MCDOUGALL TWP - If your house is burning in McDougall, you can expect the fire department to be on scene in about 10 minutes.
A report on the emergency services in the municipality of McDougall was presented to council last week.
The report provided an extensive breakdown of emergency services in 2012 and compared the numbers to those from 2011.
One notable change between the two years was an increase in the average dispatch time.
In 2011, vehicles were dispatched in an average of 59 seconds while in 2012 it took an average of 79 seconds.
Brian Leduc, fire chief of McDougall Township, explained the increase as being a result of personnel changes.
“There’s a fair number of new dispatchers being hired and trained in the organization and that is probably the reason for the increase in dispatch time. It’s not overwhelming at all. Seventy-nine seconds from 59 seconds, so its not a huge bump over all of 2012,” said Leduc.
In total, there were 193 emergency calls in 2012 - an increase from 171 in 2011. The busiest month for emergency calls is July with 29.
The next busiest month was December with 23.
There were slight increases in the average amount of time it took for the first truck to arrive on scene and the time it took for the first truck to get outside the building.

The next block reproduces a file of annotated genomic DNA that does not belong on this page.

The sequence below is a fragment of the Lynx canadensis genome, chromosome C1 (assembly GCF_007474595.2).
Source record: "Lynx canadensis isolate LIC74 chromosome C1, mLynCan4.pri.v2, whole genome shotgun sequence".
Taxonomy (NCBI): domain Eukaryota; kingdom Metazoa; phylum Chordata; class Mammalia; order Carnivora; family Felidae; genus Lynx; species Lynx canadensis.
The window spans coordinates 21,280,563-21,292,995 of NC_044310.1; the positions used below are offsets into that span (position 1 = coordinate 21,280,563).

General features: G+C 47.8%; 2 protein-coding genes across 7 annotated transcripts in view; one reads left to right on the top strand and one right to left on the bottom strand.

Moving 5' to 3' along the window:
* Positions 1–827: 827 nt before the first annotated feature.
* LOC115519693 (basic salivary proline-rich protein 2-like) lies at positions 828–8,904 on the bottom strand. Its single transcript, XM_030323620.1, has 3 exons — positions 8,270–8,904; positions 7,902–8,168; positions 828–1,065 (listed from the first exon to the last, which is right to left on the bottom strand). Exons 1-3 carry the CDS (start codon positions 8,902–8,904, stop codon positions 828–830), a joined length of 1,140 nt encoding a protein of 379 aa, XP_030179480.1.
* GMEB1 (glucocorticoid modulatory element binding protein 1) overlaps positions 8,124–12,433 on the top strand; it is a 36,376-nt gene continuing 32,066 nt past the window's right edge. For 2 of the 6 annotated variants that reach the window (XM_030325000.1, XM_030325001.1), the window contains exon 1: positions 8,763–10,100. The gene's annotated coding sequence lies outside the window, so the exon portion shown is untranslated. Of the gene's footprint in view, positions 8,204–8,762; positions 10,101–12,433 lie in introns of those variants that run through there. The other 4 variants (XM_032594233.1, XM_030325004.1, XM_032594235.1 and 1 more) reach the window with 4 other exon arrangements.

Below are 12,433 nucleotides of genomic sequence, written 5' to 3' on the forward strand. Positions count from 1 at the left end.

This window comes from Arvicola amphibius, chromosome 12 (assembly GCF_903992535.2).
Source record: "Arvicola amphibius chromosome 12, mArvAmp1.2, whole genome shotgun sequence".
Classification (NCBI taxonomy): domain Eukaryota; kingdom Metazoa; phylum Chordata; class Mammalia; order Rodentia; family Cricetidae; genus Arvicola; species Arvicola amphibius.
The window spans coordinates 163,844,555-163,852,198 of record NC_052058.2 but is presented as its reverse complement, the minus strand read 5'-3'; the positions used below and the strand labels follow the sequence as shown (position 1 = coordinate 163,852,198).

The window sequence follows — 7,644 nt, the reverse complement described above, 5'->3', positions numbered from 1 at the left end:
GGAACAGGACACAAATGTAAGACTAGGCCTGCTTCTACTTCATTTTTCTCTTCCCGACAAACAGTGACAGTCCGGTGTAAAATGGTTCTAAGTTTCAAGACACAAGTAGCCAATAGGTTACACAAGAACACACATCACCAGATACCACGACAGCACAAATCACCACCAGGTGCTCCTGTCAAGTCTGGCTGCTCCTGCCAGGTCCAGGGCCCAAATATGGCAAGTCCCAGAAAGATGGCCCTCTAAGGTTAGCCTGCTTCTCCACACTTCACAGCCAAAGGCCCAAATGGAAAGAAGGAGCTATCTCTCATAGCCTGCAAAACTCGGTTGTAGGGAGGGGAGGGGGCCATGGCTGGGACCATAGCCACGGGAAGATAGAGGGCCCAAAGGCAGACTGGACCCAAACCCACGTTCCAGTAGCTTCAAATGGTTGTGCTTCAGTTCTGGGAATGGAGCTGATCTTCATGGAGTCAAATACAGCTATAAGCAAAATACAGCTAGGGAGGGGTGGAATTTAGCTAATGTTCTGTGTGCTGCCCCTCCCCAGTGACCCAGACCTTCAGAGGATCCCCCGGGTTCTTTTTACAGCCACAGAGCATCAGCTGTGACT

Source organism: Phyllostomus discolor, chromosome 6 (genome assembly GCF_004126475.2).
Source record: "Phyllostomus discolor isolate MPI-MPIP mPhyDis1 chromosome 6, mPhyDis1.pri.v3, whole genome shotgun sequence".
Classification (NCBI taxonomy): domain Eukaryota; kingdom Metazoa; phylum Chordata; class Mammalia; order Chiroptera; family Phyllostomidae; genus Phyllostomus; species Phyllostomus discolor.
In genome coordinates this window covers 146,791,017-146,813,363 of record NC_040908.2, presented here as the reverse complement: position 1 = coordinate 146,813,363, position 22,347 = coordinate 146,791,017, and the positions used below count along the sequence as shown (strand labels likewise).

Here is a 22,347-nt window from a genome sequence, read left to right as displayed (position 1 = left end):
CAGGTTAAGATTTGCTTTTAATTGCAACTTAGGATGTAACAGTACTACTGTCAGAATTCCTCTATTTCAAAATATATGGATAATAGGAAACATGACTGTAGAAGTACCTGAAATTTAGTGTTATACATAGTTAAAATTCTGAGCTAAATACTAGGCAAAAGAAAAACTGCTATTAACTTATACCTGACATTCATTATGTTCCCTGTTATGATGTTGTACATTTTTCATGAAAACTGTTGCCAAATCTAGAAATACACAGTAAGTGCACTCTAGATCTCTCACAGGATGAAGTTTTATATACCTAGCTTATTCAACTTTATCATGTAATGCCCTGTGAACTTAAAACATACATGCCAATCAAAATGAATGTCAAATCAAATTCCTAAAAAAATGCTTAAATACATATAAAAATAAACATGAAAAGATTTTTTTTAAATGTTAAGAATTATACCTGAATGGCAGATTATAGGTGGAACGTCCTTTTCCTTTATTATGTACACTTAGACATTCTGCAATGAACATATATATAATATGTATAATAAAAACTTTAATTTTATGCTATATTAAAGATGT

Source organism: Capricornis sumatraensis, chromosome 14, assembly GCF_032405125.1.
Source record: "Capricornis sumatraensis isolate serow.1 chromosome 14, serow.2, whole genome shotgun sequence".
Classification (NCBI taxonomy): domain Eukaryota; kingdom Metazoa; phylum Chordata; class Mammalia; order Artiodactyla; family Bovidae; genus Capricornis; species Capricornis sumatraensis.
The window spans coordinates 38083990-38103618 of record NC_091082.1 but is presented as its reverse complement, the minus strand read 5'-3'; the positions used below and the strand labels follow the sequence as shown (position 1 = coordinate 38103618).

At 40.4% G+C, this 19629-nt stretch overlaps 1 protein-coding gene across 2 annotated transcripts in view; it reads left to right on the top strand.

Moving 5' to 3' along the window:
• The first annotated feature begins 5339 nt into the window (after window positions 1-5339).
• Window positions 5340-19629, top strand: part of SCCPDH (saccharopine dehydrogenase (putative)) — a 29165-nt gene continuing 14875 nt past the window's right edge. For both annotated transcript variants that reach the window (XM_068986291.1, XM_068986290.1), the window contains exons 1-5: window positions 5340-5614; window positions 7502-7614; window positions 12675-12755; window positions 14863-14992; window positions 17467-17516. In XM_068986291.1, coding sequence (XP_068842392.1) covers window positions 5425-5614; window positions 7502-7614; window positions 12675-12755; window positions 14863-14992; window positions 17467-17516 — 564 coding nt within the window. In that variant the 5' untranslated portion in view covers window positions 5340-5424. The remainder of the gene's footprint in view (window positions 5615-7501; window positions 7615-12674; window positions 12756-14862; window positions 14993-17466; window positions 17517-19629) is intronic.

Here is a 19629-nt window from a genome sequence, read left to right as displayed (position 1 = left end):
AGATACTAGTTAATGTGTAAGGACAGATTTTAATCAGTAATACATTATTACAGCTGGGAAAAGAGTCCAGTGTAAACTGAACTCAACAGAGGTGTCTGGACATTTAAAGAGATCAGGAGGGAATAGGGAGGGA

“Our average dispatch time for the municipal response increased slightly,” said Leduc. “Some of that can be just due to weather conditions at the time of different emergencies just depending on the time of day, things like that.”
Because the numbers we’re talking about are not huge, 193 emergency runs, sometimes small bumps can make big percentage changes.”
Individual incidents can go a long way to increasing a years average dispatch time when there are so few emergencies over the course of the year. For example, Leduc said one particular wild fire in a remote area over the summer represented a significant bump to their stats.
“We had to walk out to it from the nearest road and that one particular case we had to go to a central staging area, launch a boat across a lake, get out, then walk to the smoke where we thought the fire would be. It took more than an hour,” Leduc said.